Home > Church, Law > Early Puritan Sabbatarians (Part 2)

Early Puritan Sabbatarians (Part 2)

by Jon English Lee

*This post is the latest in a series looking at the Sabbath. Previous posts include: Early Puritan Sabbatarians, Pre-Puritan Sabbatarians? Martin Bucer’s De Regno Christi, Pre-Puritan Sabbatarians (Part 3), Pre-Puritan Sabbatarians? (Part 2), Pre-Puritan Sabbatarians? Henry Bullinger on the Sabbath (Part 1), Where is the Sabbath in the Early Church (Part 3), Where is the Sabbath in the Early Church? (Part 2), Where is the Sabbath in the Early Church? (Part 1), Ecclesiological Implications of the Sabbath (Part 2), Ecclesiological Implications of the Sabbath (part 1), Sabbath Typology and Eschatological Rest, Paul and the Sabbath, Jesus and the Sabbath, The Sabbath and the Decalogue in the OT, a look at God’s Rest as Prescriptive, an examination of the Sabbath as a Creation Ordinance.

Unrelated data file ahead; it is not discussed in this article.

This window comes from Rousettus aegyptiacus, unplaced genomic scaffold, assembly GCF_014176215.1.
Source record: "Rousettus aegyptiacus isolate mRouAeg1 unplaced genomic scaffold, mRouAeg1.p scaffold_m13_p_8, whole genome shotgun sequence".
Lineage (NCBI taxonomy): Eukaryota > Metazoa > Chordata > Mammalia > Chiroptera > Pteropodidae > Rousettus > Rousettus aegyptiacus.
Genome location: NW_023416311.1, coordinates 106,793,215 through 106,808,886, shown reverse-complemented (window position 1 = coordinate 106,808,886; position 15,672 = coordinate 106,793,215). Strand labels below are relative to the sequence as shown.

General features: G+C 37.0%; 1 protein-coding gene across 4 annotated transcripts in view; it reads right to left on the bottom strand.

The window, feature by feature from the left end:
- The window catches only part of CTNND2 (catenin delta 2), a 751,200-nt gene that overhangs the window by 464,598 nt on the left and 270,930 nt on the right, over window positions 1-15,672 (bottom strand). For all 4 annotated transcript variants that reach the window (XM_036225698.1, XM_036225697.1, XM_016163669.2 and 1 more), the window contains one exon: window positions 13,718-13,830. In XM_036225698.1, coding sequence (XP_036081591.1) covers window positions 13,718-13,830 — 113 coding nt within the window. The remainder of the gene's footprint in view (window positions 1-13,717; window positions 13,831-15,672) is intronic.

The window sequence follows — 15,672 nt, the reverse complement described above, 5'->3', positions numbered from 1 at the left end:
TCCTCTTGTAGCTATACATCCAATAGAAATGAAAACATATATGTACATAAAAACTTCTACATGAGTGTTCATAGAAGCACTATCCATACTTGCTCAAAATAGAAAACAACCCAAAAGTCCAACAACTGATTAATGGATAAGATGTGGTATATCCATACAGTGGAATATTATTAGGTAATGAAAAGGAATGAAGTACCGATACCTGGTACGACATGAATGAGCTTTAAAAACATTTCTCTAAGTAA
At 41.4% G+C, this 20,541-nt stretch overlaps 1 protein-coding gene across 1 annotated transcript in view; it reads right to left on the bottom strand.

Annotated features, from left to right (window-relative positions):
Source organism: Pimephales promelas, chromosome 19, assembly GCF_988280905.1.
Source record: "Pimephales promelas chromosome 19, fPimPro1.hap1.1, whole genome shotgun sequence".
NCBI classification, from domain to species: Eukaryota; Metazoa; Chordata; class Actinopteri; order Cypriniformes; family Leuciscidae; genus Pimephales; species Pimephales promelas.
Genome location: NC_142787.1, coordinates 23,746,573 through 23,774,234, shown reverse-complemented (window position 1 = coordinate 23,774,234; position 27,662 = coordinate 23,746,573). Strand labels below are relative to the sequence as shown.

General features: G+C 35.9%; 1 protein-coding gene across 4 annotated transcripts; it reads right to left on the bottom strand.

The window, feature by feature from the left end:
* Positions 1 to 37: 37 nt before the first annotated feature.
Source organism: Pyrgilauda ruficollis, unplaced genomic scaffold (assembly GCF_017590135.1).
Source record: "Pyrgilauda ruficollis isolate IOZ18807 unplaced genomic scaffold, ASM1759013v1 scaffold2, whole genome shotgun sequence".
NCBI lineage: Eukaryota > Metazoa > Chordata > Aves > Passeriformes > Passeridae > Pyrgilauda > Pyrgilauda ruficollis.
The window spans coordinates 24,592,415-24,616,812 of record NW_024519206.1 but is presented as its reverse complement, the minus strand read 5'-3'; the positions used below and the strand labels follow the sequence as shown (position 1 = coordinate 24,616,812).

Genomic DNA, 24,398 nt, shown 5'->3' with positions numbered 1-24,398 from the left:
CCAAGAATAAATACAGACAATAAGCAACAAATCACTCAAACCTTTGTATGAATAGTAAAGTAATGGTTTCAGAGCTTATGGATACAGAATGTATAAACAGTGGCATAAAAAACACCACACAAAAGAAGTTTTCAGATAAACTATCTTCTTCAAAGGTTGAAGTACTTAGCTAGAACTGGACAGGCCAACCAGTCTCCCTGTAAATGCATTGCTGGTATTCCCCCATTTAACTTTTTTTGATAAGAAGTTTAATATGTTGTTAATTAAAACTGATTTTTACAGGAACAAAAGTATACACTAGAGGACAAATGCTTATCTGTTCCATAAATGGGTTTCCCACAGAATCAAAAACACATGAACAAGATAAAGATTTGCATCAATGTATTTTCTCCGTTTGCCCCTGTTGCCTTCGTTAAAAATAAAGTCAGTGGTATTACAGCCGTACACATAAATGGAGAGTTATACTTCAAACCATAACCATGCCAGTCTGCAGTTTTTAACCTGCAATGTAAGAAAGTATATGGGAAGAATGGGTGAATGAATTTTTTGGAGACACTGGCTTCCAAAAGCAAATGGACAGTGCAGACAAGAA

In this post I will continue to examine the sabbatarian thought of Nicholas Bownd, one of the earliest English Puritans to be published on the subject. Specifically, I will show that Bownd believed the sabbath command to be perpetual and moral in nature.

Sabbath Command is Perpetual

Similar to the universal nature of the Sabbath, Bownd also argued for the perpetual nature of the command. Citing “Master [William] Perkins’s,” commentary on Galations 4:10, Bownd writes that these words “‘Six days shalt thou labor, but the seventh is the Sabbath of the Lord thy God,’ are moral and contain a perpetual truth.” Bownd then describes how the heathens search in vain for the proper means, object, and times of worship. Instead, “herein doth the glory of the church and the people of God consist, that the Lord by his word has given them the truth, and has not left them to their own…

 

 

 

Read the entire article here.

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